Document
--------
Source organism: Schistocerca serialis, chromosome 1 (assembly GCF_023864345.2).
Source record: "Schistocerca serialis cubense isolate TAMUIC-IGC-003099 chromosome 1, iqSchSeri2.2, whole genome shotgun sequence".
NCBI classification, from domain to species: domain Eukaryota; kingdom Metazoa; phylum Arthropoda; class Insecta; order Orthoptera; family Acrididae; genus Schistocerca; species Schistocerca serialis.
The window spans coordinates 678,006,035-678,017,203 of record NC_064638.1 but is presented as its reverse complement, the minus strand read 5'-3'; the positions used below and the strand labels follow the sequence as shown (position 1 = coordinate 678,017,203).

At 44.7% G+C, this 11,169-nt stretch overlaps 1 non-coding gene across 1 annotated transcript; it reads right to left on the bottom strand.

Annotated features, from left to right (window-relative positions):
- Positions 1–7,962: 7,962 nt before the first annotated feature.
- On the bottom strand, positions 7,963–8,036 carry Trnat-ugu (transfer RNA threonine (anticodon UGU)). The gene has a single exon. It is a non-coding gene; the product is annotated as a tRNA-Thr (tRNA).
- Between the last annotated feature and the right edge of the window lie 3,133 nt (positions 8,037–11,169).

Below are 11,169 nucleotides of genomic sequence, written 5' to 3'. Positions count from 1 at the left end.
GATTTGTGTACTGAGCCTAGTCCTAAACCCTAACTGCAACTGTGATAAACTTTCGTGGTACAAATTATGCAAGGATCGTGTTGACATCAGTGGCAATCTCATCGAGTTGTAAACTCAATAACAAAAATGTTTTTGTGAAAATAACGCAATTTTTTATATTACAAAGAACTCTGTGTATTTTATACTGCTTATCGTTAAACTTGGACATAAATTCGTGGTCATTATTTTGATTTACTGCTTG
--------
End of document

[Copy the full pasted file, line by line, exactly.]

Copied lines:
Source organism: Schistocerca serialis, chromosome 1 (assembly GCF_023864345.2).
Source record: "Schistocerca serialis cubense isolate TAMUIC-IGC-003099 chromosome 1, iqSchSeri2.2, whole genome shotgun sequence".
NCBI classification, from domain to species: domain Eukaryota; kingdom Metazoa; phylum Arthropoda; class Insecta; order Orthoptera; family Acrididae; genus Schistocerca; species Schistocerca serialis.
The window spans coordinates 678,006,035-678,017,203 of record NC_064638.1 but is presented as its reverse complement, the minus strand read 5'-3'; the positions used below and the strand labels follow the sequence as shown (position 1 = coordinate 678,017,203).

At 44.7% G+C, this 11,169-nt stretch overlaps 1 non-coding gene across 1 annotated transcript; it reads right to left on the bottom strand.

Annotated features, from left to right (window-relative positions):
- Positions 1–7,962: 7,962 nt before the first annotated feature.
- On the bottom strand, positions 7,963–8,036 carry Trnat-ugu (transfer RNA threonine (anticodon UGU)). The gene has a single exon. It is a non-coding gene; the product is annotated as a tRNA-Thr (tRNA).
- Between the last annotated feature and the right edge of the window lie 3,133 nt (positions 8,037–11,169).

Below are 11,169 nucleotides of genomic sequence, written 5' to 3'. Positions count from 1 at the left end.
GATTTGTGTACTGAGCCTAGTCCTAAACCCTAACTGCAACTGTGATAAACTTTCGTGGTACAAATTATGCAAGGATCGTGTTGACATCAGTGGCAATCTCATCGAGTTGTAAACTCAATAACAAAAATGTTTTTGTGAAAATAACGCAATTTTTTATATTACAAAGAACTCTGTGTATTTTATACTGCTTATCGTTAAACTTGGACATAAATTCGTGGTCATTATTTTGATTTACTGCTTG